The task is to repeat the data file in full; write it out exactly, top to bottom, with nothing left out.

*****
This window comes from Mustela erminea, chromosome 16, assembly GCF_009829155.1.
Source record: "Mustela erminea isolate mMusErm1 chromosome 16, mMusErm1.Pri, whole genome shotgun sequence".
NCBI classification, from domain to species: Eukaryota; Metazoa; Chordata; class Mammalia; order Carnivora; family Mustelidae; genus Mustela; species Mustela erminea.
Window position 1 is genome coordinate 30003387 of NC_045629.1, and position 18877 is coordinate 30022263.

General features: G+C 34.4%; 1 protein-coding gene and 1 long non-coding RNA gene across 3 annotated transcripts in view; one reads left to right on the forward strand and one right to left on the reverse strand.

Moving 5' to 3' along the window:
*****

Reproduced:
This window comes from Mustela erminea, chromosome 16, assembly GCF_009829155.1.
Source record: "Mustela erminea isolate mMusErm1 chromosome 16, mMusErm1.Pri, whole genome shotgun sequence".
NCBI classification, from domain to species: Eukaryota; Metazoa; Chordata; class Mammalia; order Carnivora; family Mustelidae; genus Mustela; species Mustela erminea.
Window position 1 is genome coordinate 30003387 of NC_045629.1, and position 18877 is coordinate 30022263.

General features: G+C 34.4%; 1 protein-coding gene and 1 long non-coding RNA gene across 3 annotated transcripts in view; one reads left to right on the forward strand and one right to left on the reverse strand.

Moving 5' to 3' along the window: